The iSchool and the Maryland Institute for Technology in the Humanities (MITH) seeks to collaborate to develop specific plans for incorporating virtual reunification of dispersed photograph and image collections.
Ricardo L. Punzalan
Ricardo L. Punzalan
Ph.D. in Information, University of Michigan School of Information, 2013
Dr. Punzalan is an assistant professor of archival studies at the University of Maryland College of Information Studies. He holds a PhD in Information, with a focus on archival studies, from the University of Michigan School of Information (2012) and two graduate certificates, one in Science, Technology, and Society (STS) and the other in Museum Studies. He previously taught as an assistant professor at the School of Library and Information Studies at theUniversity of the Philippines (Diliman).
Impact of digitization and online technology
Transforming analog archives into digital formats
New possibilities for archival access and interpretation
- INST604-Introduction to Archives and Digital Curation
Recent Publications & Products
Archival Diasporas: A Framework for Understanding the Complexities and Challenges of Dispersed Photographic Collections.” American Archivist 77, no. 2 (fall/winter 2014).
“Understanding Virtual Reunification.” Library Quarterly 84, no. 3 (2014): 294—323.
“Valuing Our Scans: Assessing the Value and Impact of Digitizing Ethnographic Collections for Access.” Paper delivered at Museums and the Web 2014, Baltimore, Maryland.
Posters: “Virtual Reunification: Bits and Pieces Put Together to Form a Semblance of a Whole.” Research poster presented at the Research Forum of the Society of American Archivists, San Diego, California, August 2012.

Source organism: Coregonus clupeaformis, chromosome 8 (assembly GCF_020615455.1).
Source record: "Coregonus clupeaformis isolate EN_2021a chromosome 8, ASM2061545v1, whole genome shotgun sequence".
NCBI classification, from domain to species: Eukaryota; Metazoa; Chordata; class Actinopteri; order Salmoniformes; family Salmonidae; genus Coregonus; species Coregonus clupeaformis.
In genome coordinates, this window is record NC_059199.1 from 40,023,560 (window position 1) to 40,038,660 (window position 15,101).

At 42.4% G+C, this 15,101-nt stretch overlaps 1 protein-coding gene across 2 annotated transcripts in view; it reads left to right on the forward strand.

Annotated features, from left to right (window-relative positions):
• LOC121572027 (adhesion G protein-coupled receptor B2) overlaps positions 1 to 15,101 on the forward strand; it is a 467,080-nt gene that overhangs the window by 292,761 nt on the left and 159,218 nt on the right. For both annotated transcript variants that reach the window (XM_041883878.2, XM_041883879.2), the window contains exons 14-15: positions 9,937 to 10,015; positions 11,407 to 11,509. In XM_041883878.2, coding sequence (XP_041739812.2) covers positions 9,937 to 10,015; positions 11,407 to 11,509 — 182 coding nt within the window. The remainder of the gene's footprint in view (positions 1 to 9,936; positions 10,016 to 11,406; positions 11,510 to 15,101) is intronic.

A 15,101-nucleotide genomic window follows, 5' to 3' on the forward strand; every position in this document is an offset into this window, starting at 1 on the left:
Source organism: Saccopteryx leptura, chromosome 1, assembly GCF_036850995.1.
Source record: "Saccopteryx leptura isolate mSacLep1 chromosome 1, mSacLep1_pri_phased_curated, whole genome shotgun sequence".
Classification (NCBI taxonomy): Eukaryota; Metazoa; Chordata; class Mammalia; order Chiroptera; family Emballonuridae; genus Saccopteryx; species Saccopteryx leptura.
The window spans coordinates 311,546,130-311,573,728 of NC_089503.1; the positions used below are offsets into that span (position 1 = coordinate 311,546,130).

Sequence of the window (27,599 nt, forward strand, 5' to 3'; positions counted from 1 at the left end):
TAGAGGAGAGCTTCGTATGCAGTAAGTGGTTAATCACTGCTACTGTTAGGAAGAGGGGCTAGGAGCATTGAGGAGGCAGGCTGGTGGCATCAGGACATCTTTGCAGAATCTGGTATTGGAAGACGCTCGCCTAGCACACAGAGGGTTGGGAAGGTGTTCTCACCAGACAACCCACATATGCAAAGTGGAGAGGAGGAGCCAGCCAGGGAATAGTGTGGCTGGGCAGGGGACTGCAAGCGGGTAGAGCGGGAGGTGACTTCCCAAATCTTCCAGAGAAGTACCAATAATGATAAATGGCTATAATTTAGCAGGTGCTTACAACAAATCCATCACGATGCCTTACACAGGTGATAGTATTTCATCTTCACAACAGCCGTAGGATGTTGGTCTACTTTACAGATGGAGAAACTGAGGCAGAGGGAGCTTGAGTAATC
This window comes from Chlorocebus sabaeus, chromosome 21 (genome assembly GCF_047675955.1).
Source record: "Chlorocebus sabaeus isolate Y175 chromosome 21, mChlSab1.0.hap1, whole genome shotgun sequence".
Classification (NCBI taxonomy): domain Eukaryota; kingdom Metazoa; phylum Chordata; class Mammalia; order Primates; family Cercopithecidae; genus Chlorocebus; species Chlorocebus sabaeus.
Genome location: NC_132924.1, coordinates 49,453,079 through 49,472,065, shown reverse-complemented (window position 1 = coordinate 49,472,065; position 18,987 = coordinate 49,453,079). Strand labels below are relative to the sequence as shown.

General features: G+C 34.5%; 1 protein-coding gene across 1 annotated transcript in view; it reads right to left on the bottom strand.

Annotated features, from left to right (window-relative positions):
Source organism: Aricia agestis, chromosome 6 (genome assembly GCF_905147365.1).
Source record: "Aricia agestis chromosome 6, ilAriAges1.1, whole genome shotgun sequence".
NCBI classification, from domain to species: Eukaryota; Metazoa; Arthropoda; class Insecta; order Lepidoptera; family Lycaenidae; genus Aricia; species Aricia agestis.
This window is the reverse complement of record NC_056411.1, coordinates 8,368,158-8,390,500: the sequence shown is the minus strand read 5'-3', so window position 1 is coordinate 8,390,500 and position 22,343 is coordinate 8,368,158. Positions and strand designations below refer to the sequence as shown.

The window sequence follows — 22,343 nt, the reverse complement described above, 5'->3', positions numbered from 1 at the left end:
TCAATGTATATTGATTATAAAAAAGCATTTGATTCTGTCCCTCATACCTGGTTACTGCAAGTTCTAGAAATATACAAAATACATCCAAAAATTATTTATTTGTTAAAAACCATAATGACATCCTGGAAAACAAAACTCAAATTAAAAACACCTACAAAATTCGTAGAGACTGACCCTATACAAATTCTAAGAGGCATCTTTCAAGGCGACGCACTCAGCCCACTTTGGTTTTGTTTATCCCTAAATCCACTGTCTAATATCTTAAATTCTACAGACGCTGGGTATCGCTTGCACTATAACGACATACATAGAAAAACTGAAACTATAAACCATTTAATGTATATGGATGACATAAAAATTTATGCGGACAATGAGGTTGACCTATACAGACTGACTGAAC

This collaboration between the iSchool and the U.S. Department of Agriculture’s National Agricultural Library (NAL) will help develop a robust data curation infrastructure that safeguards agricultural information and promote their continued discovery and re-use through the utilization of NAL’s extensive collections, digital resources, and staff expertise.
Valuing Our Scans (VoS) is a 3-year, mixed methods research project that will help cultural heritage institutions evaluate the use and impact of digitized ethnographic archives.
This workshop hopes to identify the current metrics, tools, and practices that are effective in recording the impact of digital data storage, and the issues that will require additional research.
This fellows program advances a new field of study and builds a workforce in the field of digital curation and user access with an emphasis on agriculture and agricultural informatics.
The National Agricultural Library acquires, organizes, provides access to, and preserves agriculture literature and its data for the U.S. Department of Agriculture. It needs research on the best practices for creating and curating its digital collections.